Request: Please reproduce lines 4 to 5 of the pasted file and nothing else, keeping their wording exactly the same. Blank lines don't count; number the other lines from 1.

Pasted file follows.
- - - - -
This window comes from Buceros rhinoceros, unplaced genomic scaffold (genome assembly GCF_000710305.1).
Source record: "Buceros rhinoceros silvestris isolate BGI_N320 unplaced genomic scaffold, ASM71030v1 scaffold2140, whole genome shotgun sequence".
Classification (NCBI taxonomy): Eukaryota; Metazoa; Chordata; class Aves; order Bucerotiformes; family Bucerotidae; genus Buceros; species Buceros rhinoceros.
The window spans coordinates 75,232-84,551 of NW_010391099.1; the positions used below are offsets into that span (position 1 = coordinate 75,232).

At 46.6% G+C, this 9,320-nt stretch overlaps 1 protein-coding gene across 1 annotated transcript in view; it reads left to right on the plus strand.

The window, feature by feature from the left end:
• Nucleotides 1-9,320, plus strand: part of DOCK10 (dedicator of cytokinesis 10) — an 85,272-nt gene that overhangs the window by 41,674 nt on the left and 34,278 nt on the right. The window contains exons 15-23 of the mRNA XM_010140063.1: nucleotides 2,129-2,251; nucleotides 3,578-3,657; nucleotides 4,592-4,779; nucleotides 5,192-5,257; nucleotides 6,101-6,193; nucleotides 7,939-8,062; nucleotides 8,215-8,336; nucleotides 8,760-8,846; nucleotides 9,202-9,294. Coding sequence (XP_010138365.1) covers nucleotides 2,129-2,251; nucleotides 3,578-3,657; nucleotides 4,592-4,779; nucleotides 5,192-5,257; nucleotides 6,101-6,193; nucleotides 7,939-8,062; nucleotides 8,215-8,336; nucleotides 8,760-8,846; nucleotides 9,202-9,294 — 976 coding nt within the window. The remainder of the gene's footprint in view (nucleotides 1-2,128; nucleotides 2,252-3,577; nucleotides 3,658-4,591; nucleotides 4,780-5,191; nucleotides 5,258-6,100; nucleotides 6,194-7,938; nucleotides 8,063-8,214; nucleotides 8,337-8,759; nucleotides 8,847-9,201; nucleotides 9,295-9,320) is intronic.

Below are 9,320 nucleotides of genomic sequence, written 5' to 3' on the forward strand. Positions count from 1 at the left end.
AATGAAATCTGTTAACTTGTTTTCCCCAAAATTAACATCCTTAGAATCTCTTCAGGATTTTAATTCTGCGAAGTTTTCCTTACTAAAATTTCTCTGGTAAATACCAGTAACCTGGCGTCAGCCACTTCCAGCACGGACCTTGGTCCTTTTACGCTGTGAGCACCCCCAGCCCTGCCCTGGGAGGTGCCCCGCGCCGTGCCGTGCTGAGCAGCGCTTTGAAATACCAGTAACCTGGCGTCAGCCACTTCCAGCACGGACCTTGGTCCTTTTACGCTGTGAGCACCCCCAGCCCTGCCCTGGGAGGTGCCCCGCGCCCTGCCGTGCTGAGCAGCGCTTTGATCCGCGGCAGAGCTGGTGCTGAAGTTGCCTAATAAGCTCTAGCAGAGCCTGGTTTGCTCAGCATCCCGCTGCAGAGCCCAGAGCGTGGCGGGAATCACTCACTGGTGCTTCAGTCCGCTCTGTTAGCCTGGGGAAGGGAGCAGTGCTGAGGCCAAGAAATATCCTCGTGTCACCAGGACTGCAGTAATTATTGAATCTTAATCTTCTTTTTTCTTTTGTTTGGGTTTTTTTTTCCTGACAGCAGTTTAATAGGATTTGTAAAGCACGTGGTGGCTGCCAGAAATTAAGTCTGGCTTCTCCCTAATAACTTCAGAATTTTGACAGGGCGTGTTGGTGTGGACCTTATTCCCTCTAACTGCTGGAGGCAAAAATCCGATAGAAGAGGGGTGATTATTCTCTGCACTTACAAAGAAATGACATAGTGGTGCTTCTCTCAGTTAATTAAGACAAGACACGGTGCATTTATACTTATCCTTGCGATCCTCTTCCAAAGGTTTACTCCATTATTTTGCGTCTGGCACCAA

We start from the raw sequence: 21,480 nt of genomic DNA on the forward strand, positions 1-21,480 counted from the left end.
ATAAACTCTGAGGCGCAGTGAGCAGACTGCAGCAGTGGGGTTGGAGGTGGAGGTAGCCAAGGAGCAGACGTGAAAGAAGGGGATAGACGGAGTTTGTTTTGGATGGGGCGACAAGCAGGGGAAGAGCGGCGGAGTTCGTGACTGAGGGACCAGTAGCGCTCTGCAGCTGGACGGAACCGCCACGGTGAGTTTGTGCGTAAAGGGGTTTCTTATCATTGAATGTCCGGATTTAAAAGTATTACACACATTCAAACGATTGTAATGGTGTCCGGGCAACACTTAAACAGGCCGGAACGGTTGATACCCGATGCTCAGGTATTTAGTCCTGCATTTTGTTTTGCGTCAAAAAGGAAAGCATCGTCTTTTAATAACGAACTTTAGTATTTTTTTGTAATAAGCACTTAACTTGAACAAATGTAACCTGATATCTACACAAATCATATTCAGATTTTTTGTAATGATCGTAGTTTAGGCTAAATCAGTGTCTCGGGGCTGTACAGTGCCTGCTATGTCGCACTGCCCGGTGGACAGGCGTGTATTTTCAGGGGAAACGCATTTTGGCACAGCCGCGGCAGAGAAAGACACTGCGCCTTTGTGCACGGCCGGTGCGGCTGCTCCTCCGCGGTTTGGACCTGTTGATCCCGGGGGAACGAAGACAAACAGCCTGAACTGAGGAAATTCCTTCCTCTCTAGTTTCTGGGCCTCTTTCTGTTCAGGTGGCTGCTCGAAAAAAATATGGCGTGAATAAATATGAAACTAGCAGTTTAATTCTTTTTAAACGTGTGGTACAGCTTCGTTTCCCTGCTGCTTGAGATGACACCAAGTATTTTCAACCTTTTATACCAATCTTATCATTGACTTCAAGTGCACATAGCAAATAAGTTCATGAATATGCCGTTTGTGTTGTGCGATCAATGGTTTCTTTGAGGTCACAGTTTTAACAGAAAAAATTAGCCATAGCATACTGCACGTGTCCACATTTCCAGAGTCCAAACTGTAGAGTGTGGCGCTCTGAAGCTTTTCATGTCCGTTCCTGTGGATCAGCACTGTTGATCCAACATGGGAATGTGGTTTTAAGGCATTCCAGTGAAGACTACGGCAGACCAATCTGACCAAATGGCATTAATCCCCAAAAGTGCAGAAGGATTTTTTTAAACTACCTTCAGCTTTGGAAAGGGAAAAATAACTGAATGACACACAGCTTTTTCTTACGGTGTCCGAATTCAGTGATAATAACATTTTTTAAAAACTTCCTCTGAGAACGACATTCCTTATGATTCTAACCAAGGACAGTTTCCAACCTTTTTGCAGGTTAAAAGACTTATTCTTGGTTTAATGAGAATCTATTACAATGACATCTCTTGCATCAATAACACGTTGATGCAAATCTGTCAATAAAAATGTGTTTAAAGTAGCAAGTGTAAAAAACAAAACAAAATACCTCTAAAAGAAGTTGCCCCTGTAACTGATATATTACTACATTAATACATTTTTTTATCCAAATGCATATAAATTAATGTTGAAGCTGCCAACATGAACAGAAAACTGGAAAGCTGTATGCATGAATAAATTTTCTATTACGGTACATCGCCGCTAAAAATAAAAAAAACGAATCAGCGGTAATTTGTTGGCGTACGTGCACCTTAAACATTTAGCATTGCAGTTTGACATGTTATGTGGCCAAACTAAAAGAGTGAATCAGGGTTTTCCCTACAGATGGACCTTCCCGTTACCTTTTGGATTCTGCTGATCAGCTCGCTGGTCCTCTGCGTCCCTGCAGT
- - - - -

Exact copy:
The window spans coordinates 75,232-84,551 of NW_010391099.1; the positions used below are offsets into that span (position 1 = coordinate 75,232).

At 46.6% G+C, this 9,320-nt stretch overlaps 1 protein-coding gene across 1 annotated transcript in view; it reads left to right on the plus strand.